Today, on my way back from dinner I had to pick up a tailoring job from a store and like usual it didn’t take more than a minute. But in this minute, I was forced to stop and think about stereotypes and the desperate need to break out of them.
When I entered the store, my pack was ready at the counter and I went straight for it as the shopkeeper handed it to me. In the queue although were a few European and Korean (looking) guys, waiting for their turn, so while I grabbed my pack I said ‘excuse me, sorry!’, exactly what I would have done if I were back in the UK, but instead of the suspicious stare I got from that group of guys in Pakistan, I would have probably just gotten way. I realised in that moment, that our behaviour (many a times) is not based on what the situation is, but on the pre-assumptions that we bring into that situation about each other and the situation itself.
I could also relate this stare to something which we do to people from our own cultures too. Sadly, you get to see a lot of that here as the inequality is enormous – It is when the more educated, sophisticated people judge the individuals from the lesser well off backgrounds. This got me thinking about the true solution to the problem is to truly and really accept the diversity within human beings and stop judging them based on their backgrounds, colour or ethnicity. Living in one of the most multicultural societies in the world, importance of tolerance is clear in London, where we know that only if someone looks brown, black or white, they wouldn’t necessarily be cultured a certain way or live a certain lifestyle. But I wish we could take that thinking with us everywhere – so that in every relationship, in every situation we’d start with an empty slate, with no pre-assumptions and stereotypes, so we’d really see things for what they are and know people for who they really are.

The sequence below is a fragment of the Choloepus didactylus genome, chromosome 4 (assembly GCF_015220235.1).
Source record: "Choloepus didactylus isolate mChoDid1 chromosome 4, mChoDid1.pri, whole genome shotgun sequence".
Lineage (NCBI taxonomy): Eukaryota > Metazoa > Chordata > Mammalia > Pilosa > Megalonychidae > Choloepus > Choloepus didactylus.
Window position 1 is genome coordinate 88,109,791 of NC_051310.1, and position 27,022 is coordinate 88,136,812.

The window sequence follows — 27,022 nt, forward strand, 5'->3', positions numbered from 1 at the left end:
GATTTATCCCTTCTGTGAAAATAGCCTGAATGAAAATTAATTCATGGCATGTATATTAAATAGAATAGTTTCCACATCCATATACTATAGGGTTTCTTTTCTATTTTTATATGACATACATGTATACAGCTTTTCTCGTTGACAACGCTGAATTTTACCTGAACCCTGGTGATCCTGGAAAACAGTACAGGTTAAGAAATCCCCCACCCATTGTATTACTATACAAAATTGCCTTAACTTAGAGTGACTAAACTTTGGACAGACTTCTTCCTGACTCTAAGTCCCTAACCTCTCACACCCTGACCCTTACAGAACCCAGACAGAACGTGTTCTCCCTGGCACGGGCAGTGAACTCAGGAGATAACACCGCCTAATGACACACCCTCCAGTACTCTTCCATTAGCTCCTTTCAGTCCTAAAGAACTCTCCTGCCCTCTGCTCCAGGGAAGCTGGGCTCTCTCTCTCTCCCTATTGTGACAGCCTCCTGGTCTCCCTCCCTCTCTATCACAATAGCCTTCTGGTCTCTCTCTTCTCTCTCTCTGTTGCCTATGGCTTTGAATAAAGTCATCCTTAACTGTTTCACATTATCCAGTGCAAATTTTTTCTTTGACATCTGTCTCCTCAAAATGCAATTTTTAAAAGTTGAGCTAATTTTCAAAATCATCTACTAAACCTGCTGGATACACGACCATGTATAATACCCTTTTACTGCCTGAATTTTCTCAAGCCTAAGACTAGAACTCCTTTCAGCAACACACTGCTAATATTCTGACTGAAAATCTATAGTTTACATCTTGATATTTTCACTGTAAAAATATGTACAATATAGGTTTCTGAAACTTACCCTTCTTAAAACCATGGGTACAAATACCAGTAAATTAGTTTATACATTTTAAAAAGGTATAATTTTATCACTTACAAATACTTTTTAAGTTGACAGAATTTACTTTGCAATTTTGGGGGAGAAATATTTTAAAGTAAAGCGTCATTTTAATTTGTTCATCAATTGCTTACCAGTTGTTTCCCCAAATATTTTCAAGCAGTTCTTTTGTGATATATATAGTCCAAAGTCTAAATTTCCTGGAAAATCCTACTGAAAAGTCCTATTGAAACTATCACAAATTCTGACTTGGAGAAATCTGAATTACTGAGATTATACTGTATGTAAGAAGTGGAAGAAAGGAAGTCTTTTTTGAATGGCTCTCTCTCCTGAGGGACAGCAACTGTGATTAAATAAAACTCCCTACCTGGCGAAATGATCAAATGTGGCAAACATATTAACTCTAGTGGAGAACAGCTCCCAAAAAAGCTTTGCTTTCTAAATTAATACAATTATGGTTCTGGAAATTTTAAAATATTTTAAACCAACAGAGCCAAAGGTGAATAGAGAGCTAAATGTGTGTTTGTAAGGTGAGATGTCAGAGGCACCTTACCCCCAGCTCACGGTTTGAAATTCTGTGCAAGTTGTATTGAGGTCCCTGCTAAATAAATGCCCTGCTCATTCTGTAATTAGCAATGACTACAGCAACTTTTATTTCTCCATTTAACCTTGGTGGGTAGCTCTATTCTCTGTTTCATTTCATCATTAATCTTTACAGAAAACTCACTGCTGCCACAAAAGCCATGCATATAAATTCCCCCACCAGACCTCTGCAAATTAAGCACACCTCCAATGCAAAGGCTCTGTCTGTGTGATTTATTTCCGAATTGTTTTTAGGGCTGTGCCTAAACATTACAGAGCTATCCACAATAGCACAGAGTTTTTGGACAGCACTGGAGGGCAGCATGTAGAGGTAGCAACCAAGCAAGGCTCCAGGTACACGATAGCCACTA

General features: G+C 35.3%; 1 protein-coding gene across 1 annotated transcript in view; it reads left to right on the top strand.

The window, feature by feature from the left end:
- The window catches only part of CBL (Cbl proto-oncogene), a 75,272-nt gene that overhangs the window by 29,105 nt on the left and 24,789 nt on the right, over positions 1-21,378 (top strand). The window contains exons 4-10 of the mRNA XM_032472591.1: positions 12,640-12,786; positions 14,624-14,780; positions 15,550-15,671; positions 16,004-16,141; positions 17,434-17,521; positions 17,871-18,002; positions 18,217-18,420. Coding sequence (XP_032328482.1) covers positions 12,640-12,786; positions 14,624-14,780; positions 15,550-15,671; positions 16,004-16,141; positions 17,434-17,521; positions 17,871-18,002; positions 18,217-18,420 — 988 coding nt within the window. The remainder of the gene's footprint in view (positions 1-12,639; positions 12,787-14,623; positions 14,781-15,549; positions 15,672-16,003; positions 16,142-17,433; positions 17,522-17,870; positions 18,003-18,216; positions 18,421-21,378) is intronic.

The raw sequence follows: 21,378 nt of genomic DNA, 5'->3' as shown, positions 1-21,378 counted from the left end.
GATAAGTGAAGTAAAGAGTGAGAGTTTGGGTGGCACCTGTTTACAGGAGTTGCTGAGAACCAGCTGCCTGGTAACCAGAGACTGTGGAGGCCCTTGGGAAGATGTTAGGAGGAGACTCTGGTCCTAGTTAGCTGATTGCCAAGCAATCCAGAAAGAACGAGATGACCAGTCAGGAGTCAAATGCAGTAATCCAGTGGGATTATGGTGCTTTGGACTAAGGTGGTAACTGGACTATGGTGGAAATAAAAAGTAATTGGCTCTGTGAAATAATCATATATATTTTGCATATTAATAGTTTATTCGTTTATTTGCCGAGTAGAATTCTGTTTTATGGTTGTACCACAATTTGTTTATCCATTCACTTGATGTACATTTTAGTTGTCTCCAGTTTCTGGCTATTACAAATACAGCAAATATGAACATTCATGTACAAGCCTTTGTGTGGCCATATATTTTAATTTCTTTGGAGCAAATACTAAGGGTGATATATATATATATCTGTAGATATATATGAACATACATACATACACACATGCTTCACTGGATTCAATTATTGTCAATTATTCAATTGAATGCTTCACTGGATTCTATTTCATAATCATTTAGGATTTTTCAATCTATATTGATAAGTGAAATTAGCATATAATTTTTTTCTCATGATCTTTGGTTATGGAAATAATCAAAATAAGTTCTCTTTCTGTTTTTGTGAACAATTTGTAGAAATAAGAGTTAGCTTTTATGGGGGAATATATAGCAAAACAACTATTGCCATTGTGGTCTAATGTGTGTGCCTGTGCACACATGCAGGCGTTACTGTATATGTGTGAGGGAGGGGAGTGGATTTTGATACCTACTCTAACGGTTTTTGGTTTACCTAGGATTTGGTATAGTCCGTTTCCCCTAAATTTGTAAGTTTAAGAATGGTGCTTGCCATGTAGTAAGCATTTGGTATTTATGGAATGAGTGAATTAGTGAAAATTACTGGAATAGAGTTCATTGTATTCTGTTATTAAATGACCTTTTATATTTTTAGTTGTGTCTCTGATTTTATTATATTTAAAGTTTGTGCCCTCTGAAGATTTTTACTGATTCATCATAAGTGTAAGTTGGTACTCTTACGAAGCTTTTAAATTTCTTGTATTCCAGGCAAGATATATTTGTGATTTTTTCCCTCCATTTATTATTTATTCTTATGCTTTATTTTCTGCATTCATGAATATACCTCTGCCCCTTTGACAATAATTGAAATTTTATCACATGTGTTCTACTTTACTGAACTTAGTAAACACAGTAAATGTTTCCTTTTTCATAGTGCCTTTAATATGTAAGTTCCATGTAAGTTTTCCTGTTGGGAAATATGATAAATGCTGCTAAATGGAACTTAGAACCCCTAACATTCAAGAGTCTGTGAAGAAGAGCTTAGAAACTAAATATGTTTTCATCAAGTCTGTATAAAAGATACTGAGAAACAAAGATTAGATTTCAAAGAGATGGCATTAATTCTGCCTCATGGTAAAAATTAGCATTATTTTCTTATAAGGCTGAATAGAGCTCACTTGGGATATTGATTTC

I think, one understands the true meaning of diversity when they see someone who they assume to be exactly like them, with similar backgrounds but they happen to have completely different ideas of what life is all about and different values and habits. I think that shakes us more than when we see someone from a different culture, doing things similar to us.
What I am trying to say is, whether a person is from your own or another race, you never know what hides under that skin and flesh – and I think we’re all worth that fair chance of showing each other who we really are and what we really stand for because beyond that stereotype is a whole different; and similar person in each one of us!